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Republic of Poland
Rzeczpospolita Polska
""Mazurek Dąbrowskiego"
(English: "Poland Is Not Yet Lost")
Location and extent of the
Second Polish Republic in Europe ("circa 1930).
Capital "Warsaw
52°14′N 21°1′E / 52.233°N 21.017°E / 52.233; 21.017
Languages Official:
Religion 1931 census
64.8% "Roman Catholicism
11.8% "Eastern Orthodox
10.5% "Greek Catholic
9.8% "Jewish
2.6% "Protestant
0.5% Other Christian
0.02% Other
Government "Unitary "parliamentary "constitutional "republic (1918-35)
"Unitary "presidential "constitutional "(1935-39)
 •  1918–1922 "Józef Piłsudskia
 •  1922 "Gabriel Narutowicz
 •  1922–1926 "Stanisław Wojciechowski
 •  1926–1939 "Ignacy Mościcki
"Prime Minister
 •  1918–1919 (first) "Jędrzej Moraczewski
 •  1936–1939 (last) "Felicjan S. Składkowski
Legislature "Sejm
 •  Upper chamber "Senate
 •  Lower chamber "Sejm
Historical era "Interwar period
 •  End of "World War I 11 November 1918
 •  "Peace of Riga 18 March 1921
 •  "German invasion 1 September 1939
 •  "Soviet invasion 17 September 1939
 •  "Fall of Warsaw 28 September 1939
 •  "Complete occupation 6 October 1939
 •  1921 387,000 km2 (149,000 sq mi)
 •  1931 388,634 km2 (150,052 sq mi)
 •  1938 389,720 km2 (150,470 sq mi)
 •  1921 est. 27,177,000 
     Density 70/km2 (182/sq mi)
 •  1931 est. 32,107,000 
     Density 83/km2 (214/sq mi)
 •  1938 est. 34,849,000 
     Density 89/km2 (232/sq mi)
Currency "Marka (until 1924)
"Złoty (after 1924)
Preceded by
Succeeded by
"Kingdom of Poland
"German Empire
"Russian SFSR
"Republic of Zakopane
"Ukrainian PR
"West Ukrainian NR
"Komancza Republic
"Lemko-Rusyn Republic
"Galician SSR
"Galicia and Lodomeria
"Republic of Tarnobrzeg
"Central Lithuania
"Belarusian DR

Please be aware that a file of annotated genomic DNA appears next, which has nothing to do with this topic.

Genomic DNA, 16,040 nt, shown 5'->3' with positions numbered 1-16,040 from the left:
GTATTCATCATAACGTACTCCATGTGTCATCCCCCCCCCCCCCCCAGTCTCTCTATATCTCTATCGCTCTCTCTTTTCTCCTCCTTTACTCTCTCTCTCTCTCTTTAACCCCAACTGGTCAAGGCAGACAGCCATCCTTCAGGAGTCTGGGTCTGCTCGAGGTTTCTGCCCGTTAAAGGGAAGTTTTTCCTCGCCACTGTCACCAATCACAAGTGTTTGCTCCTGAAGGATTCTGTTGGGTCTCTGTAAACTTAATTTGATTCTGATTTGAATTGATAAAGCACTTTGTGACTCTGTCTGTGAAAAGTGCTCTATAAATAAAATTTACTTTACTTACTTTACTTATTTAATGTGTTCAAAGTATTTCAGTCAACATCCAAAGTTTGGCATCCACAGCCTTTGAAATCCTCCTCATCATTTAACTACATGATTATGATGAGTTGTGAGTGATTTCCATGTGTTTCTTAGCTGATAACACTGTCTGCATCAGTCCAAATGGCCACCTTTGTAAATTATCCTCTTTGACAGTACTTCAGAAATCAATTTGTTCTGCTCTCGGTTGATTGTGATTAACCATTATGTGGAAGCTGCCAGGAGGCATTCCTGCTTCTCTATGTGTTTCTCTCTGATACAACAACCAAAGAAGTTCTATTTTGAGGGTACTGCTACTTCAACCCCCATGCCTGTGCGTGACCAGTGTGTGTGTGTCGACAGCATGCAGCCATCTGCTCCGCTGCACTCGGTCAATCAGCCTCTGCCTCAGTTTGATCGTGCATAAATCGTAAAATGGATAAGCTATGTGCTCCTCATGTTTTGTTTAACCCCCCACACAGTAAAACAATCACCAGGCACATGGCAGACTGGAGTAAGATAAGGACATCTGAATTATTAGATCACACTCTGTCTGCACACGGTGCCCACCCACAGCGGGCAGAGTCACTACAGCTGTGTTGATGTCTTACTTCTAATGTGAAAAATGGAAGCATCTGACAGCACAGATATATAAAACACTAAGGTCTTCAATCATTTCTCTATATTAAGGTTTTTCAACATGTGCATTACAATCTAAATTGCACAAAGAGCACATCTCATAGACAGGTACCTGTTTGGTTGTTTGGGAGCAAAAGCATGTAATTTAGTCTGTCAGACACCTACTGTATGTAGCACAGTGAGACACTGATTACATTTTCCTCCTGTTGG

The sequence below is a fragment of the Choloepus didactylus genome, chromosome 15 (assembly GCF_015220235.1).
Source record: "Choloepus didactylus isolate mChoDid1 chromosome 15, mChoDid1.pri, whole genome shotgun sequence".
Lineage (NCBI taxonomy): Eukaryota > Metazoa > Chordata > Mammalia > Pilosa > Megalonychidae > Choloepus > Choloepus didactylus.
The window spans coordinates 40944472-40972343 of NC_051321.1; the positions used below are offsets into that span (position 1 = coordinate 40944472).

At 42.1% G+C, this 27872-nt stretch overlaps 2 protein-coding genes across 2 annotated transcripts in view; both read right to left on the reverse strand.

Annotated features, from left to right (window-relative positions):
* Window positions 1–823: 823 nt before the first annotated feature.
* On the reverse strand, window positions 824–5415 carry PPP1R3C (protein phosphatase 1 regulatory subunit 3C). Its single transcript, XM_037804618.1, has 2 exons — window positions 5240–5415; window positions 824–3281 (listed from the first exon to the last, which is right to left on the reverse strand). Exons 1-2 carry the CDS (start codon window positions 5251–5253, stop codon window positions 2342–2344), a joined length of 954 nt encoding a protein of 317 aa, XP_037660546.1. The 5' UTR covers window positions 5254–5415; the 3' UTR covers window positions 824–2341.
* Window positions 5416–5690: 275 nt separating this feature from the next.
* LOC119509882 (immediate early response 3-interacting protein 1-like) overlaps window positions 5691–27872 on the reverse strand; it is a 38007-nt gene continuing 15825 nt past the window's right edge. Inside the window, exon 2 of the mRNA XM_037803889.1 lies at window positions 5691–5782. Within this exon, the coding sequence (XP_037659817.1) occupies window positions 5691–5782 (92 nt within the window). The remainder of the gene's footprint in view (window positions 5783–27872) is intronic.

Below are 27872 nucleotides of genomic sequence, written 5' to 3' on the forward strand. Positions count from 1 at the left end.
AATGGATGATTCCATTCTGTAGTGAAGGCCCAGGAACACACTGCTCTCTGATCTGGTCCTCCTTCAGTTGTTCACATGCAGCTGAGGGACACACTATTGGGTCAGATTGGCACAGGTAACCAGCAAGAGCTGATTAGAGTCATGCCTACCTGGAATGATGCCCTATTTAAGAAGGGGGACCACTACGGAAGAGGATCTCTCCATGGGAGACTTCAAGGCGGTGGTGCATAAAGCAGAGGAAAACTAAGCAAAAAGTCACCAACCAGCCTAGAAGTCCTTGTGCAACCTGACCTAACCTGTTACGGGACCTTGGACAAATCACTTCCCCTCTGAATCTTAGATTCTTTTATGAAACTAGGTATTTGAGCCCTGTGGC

"Nazi Germany
"Military Administration
"Soviet Union
"Slovak Republic
"Polish Underground State
"Polish-govt in exile
Today part of  "Poland
 "Czech Republic
a. As "Chief of State (Naczelnik Państwa).

The Second Polish Republic, commonly known as "interwar Poland, refers to the country of "Poland between the "First and "Second World Wars (1918–1939). Officially known as the Republic of Poland or Commonwealth of Poland ("Polish: "Rzeczpospolita Polska), the Polish state was "re-established in 1918, in the "aftermath of World War I. When, after several regional conflicts, the borders of the state were fixed in 1922, Poland's neighbours were "Czechoslovakia, "Germany, the "Free City of Danzig, "Lithuania, "Latvia, "Romania and the "Soviet Union. It had access to the "Baltic Sea via a short strip of coastline either side of the city of "Gdynia. Between March and August 1939, Poland also shared a border with the then-"Hungarian governorate of "Subcarpathia. Despite internal and external pressures, it continued to exist until 1939, when "Poland was invaded by "Nazi Germany, the "Soviet Union and the "Slovak Republic, marking the beginning of "World War II in Europe. The Second Republic was significantly different in territory to the "current Polish state as it included substantially more territory in the east and less in the west.

The Second Republic's land area was 388,634 km2, making it, in October 1938, the sixth largest country in Europe. After the "return of "Zaolzie from "Czechoslovakia, this grew to 389,720 km2. According to the "1921 census, the number of inhabitants was 27.2 million. By 1939, just before the outbreak of World War II, this had grown to an estimated 35.1 million. Almost a third of population came from "minority groups: 13.9% "Ukrainians; 10% "Jews; 3.1% "Belarusians; 2.3% "Germans and 3.4% "Czechs and "Lithuanians. At the same time, a significant number of ethnic Poles lived "outside the country borders. The Republic endured and expanded, despite a variety of difficulties in the "aftermath of World War I, including conflicts "with the Ukrainians, "Czechoslovakia, "Lithuania, "Soviet Russia and Soviet Ukraine; the "Weimar Republic "over Greater Poland, "and Upper Silesia; and in spite of increasing hostility from "Nazi Germany.

Poland maintained a slow (see: "trade embargo) but steady level of economic development. The cultural hubs of interwar Poland – "Warsaw, "Kraków, "Poznań, "Wilno and "Lwów – became major European cities and the sites of internationally acclaimed universities and other institutions of higher education. By 1939, the Republic had become "one of Europe's major powers".[1]